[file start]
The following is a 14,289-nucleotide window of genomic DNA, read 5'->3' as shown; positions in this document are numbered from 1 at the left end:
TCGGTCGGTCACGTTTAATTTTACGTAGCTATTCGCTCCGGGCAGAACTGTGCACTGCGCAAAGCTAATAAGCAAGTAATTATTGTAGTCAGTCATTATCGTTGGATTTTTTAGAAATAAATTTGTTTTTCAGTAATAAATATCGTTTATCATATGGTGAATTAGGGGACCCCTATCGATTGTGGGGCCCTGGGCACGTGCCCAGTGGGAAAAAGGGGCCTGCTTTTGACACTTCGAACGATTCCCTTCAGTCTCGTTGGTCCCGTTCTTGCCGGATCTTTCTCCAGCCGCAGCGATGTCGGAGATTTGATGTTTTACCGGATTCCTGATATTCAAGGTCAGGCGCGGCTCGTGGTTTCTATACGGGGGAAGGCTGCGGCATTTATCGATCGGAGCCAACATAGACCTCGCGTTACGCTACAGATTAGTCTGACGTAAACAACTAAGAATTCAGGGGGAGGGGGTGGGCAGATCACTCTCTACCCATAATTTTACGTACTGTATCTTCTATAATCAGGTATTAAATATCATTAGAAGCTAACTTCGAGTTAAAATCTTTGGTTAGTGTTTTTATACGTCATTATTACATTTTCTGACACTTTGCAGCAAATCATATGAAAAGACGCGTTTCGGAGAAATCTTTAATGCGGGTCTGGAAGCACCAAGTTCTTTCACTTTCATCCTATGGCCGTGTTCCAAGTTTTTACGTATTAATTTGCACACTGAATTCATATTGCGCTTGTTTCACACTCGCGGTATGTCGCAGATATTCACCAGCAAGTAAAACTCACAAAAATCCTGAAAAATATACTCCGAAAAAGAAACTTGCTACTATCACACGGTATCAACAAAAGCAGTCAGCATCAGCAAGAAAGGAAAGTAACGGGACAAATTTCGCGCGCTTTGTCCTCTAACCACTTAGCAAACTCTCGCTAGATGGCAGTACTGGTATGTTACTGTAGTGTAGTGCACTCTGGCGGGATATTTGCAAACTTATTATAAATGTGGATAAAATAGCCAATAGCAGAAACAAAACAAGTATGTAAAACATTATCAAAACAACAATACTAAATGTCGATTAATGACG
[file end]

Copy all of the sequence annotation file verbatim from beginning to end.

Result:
The following is a 14,289-nucleotide window of genomic DNA, read 5'->3' as shown; positions in this document are numbered from 1 at the left end:
TCGGTCGGTCACGTTTAATTTTACGTAGCTATTCGCTCCGGGCAGAACTGTGCACTGCGCAAAGCTAATAAGCAAGTAATTATTGTAGTCAGTCATTATCGTTGGATTTTTTAGAAATAAATTTGTTTTTCAGTAATAAATATCGTTTATCATATGGTGAATTAGGGGACCCCTATCGATTGTGGGGCCCTGGGCACGTGCCCAGTGGGAAAAAGGGGCCTGCTTTTGACACTTCGAACGATTCCCTTCAGTCTCGTTGGTCCCGTTCTTGCCGGATCTTTCTCCAGCCGCAGCGATGTCGGAGATTTGATGTTTTACCGGATTCCTGATATTCAAGGTCAGGCGCGGCTCGTGGTTTCTATACGGGGGAAGGCTGCGGCATTTATCGATCGGAGCCAACATAGACCTCGCGTTACGCTACAGATTAGTCTGACGTAAACAACTAAGAATTCAGGGGGAGGGGGTGGGCAGATCACTCTCTACCCATAATTTTACGTACTGTATCTTCTATAATCAGGTATTAAATATCATTAGAAGCTAACTTCGAGTTAAAATCTTTGGTTAGTGTTTTTATACGTCATTATTACATTTTCTGACACTTTGCAGCAAATCATATGAAAAGACGCGTTTCGGAGAAATCTTTAATGCGGGTCTGGAAGCACCAAGTTCTTTCACTTTCATCCTATGGCCGTGTTCCAAGTTTTTACGTATTAATTTGCACACTGAATTCATATTGCGCTTGTTTCACACTCGCGGTATGTCGCAGATATTCACCAGCAAGTAAAACTCACAAAAATCCTGAAAAATATACTCCGAAAAAGAAACTTGCTACTATCACACGGTATCAACAAAAGCAGTCAGCATCAGCAAGAAAGGAAAGTAACGGGACAAATTTCGCGCGCTTTGTCCTCTAACCACTTAGCAAACTCTCGCTAGATGGCAGTACTGGTATGTTACTGTAGTGTAGTGCACTCTGGCGGGATATTTGCAAACTTATTATAAATGTGGATAAAATAGCCAATAGCAGAAACAAAACAAGTATGTAAAACATTATCAAAACAACAATACTAAATGTCGATTAATGACG